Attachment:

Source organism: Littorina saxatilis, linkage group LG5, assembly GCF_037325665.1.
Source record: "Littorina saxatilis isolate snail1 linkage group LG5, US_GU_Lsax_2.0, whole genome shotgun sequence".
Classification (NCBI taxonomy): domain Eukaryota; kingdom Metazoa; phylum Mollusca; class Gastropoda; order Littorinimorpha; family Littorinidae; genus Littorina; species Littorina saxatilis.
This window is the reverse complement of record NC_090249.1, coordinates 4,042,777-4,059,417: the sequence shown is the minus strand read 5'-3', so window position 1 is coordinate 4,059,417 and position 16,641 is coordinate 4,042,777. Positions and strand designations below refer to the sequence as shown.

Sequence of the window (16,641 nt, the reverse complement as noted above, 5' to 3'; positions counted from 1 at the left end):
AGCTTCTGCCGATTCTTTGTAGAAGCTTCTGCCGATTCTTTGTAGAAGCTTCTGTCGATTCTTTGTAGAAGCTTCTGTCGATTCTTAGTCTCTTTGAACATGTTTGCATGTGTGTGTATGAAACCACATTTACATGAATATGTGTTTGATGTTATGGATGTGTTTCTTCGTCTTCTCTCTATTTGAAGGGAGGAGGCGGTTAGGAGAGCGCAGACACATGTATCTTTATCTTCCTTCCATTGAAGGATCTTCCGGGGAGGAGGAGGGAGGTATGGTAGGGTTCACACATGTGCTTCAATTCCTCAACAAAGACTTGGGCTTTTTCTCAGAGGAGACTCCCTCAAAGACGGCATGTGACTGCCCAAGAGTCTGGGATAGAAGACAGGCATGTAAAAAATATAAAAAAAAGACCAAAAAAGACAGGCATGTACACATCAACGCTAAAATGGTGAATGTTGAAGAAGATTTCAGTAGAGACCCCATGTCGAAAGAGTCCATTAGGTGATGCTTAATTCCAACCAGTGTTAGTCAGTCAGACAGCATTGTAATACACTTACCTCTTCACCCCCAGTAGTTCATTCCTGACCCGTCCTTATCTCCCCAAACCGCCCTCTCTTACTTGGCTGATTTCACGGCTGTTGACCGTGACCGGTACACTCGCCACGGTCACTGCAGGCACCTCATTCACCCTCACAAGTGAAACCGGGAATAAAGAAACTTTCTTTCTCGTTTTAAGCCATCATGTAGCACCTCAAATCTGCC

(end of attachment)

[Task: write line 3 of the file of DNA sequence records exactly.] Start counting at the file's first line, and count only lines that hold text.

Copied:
Classification (NCBI taxonomy): domain Eukaryota; kingdom Metazoa; phylum Mollusca; class Gastropoda; order Littorinimorpha; family Littorinidae; genus Littorina; species Littorina saxatilis.